The Chair And Ceo Relationship

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ntroduction The Chair and CEO relationship has gained importance in literature subsequently after the behavioural perspectives on board got increased recognition by 1990s (Kakabadse et al. 2006, p.136). This report reviews available literature on the relationship of chair with CEO and the factors affecting that relationship. The study is confined only to separate board leadership and CEO roles. Importance of the relationship Many literature recognised the effect of nature of the chair and the CEO relationship on the various performance measures of the organizations. The rapport between the Chair and the CEO fortifies the relationship between management and board (Kiel et al. 2012, p.233) since the chair is the main point of contact…show more content…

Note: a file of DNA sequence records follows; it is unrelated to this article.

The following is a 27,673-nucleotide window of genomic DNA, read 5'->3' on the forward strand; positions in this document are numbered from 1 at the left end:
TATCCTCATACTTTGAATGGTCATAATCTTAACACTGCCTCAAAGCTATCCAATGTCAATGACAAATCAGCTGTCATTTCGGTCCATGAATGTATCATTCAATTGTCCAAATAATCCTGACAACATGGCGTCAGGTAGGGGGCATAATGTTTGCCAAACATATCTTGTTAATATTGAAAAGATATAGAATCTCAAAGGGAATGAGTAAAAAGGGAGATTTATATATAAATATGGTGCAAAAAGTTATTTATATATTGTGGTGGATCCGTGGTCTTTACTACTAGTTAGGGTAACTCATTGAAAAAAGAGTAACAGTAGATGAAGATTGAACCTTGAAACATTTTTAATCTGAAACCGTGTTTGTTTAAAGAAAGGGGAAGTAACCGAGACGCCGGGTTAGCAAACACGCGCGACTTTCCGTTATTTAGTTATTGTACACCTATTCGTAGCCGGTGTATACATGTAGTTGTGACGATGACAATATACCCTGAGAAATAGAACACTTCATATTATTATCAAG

The quality of the chairman and CEO relationship can impact the happenings in the boardroom (Kakabadse et al. 2006, p.134). A positive relationship between chairman and CEO facilitates an open non-judgmental quality discussion in the boardroom (Kakabadse et al. 2006, p.141), thus improving board performance. According to Hossack (2006, p.1), the ultimate beneficiary of a strong chair-CEO relationship is their company, as they are performing distinct roles, while supporting each other. However Murden (2012) argues that such a relationship would be rewarding to both of them. When CEO needs mentoring, the chair would offer valuable counsel. Robert (2002, p.493) states that the chairman positively contributes to CEO performance. The chair being the performance evaluator of the CEO, the trust and respect between them cannot be overemphasized (Kiel 2012, p. 233). Likewise CEO would be genuinely disclosing the important matters to the chair, without last hour surprises. It is the responsibility of chair to get to know from the CEO, of current transactions on matters concerned to the board (Kiel 2012, p.233). A harmonious relationship between chairman and CEO can help an organization to resolve even severe issues (Kakabadse et al. 2006, p.147) & (Murden 2012). On the contrary, if their relationship turns bitter with frequent clashes, it may lead to poor board decisions (Conger 2009, p.53). Absence of a sound relationship
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